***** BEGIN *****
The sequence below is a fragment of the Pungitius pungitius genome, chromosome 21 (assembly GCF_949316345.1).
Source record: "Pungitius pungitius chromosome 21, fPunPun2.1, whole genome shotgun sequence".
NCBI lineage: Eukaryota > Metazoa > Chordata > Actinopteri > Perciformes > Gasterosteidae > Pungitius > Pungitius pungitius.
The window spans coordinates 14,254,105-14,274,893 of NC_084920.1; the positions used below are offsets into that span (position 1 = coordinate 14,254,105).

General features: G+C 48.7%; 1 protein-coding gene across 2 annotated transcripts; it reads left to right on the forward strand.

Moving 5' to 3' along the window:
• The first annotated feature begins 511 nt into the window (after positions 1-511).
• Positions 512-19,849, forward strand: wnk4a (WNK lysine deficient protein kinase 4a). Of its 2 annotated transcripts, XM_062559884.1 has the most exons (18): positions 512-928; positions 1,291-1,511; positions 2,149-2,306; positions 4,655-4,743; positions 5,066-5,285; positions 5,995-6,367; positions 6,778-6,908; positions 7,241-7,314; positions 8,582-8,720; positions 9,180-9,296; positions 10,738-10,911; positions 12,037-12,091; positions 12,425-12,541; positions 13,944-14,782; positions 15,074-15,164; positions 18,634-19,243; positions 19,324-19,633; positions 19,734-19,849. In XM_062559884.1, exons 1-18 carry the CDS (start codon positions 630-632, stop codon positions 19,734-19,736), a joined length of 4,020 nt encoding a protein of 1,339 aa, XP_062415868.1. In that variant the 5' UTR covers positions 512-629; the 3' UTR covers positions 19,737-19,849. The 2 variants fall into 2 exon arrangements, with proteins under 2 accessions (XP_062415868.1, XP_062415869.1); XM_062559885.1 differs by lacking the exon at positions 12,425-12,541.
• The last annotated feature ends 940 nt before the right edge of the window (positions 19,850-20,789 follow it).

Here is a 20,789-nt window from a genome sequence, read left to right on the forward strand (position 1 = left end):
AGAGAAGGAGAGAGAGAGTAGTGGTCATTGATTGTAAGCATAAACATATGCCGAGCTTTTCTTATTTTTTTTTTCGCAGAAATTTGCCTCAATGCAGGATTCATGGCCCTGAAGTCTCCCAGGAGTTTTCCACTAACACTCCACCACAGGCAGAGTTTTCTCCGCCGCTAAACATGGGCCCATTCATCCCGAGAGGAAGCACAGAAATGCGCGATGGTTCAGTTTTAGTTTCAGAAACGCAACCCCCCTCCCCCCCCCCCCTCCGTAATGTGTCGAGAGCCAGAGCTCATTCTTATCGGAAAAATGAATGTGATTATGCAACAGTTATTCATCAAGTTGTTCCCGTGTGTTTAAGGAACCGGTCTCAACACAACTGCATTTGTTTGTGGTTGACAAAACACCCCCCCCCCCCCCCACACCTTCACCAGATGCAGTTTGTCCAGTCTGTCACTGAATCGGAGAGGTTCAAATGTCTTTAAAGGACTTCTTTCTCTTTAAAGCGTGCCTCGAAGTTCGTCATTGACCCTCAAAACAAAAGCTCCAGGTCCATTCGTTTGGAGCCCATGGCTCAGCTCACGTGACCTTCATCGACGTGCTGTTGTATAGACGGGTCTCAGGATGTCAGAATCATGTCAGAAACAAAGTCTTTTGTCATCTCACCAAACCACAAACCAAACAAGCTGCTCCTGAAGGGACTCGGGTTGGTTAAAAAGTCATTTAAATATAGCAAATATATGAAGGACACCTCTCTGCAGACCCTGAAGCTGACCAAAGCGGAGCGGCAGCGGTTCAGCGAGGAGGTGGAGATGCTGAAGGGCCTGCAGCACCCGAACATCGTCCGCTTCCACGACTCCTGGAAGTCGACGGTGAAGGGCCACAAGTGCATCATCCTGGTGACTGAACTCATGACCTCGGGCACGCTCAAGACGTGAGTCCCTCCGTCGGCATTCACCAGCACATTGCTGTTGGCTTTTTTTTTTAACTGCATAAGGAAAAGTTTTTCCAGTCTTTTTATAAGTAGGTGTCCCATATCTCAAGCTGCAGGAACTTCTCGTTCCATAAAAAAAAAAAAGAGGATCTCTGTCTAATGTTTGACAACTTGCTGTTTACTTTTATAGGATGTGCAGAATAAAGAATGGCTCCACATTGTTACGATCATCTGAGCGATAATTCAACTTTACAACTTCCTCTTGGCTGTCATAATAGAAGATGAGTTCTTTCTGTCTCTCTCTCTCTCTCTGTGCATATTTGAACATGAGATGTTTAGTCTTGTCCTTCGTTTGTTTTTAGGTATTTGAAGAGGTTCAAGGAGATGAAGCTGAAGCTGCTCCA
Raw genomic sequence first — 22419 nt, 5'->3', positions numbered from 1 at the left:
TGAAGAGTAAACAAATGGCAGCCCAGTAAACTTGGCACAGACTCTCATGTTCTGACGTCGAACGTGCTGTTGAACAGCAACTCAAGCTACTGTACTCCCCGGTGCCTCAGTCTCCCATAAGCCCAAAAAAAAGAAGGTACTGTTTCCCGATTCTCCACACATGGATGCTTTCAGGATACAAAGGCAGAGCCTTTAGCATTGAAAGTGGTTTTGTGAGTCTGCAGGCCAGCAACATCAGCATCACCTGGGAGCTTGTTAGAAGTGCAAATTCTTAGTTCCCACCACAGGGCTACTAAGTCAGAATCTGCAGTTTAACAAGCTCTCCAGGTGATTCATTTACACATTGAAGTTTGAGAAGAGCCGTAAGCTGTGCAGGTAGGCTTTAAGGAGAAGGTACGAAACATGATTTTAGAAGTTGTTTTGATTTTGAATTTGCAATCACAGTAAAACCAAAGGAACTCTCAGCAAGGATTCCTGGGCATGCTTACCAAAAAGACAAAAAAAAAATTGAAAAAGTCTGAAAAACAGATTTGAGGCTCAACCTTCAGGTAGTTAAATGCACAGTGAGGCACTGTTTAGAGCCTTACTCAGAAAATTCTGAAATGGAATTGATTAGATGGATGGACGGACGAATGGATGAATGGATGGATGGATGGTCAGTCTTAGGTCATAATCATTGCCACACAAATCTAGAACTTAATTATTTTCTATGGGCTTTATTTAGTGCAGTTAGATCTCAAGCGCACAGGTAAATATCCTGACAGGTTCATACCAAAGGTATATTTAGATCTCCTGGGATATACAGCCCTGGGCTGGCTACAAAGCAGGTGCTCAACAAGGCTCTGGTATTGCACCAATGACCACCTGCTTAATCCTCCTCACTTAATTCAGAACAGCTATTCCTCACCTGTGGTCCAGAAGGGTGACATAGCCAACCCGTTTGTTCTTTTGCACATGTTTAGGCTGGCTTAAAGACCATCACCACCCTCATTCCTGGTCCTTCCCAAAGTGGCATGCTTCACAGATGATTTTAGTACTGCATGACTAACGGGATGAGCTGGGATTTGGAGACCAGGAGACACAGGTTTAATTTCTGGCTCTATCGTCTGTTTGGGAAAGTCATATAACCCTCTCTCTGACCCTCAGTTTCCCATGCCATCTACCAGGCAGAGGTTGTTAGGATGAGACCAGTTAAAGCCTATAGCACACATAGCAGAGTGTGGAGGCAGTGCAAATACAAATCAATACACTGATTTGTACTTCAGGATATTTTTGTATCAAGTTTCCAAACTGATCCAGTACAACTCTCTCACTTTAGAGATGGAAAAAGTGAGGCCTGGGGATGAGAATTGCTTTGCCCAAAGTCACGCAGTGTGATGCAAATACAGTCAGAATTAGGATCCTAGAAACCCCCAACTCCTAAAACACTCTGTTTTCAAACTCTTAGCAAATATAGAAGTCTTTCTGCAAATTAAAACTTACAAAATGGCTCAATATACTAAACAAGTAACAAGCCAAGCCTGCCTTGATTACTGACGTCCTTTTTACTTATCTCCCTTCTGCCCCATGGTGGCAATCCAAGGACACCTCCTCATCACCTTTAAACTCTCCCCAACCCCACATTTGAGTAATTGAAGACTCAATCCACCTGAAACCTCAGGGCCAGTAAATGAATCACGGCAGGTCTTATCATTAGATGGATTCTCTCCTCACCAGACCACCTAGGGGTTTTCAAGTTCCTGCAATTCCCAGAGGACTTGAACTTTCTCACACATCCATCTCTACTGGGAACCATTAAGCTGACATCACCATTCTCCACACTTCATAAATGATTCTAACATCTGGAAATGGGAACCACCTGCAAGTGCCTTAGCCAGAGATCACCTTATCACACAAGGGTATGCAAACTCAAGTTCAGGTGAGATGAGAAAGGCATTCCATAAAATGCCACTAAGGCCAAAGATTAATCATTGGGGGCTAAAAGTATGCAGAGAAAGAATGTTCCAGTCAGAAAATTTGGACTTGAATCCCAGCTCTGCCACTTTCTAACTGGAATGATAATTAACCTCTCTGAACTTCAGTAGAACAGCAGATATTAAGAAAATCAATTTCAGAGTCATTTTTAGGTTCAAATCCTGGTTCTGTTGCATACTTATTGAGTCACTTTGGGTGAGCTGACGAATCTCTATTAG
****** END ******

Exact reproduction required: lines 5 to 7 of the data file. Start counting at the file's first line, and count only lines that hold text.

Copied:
General features: G+C 48.7%; 1 protein-coding gene across 2 annotated transcripts; it reads left to right on the forward strand.

Moving 5' to 3' along the window:
• The first annotated feature begins 511 nt into the window (after positions 1-511).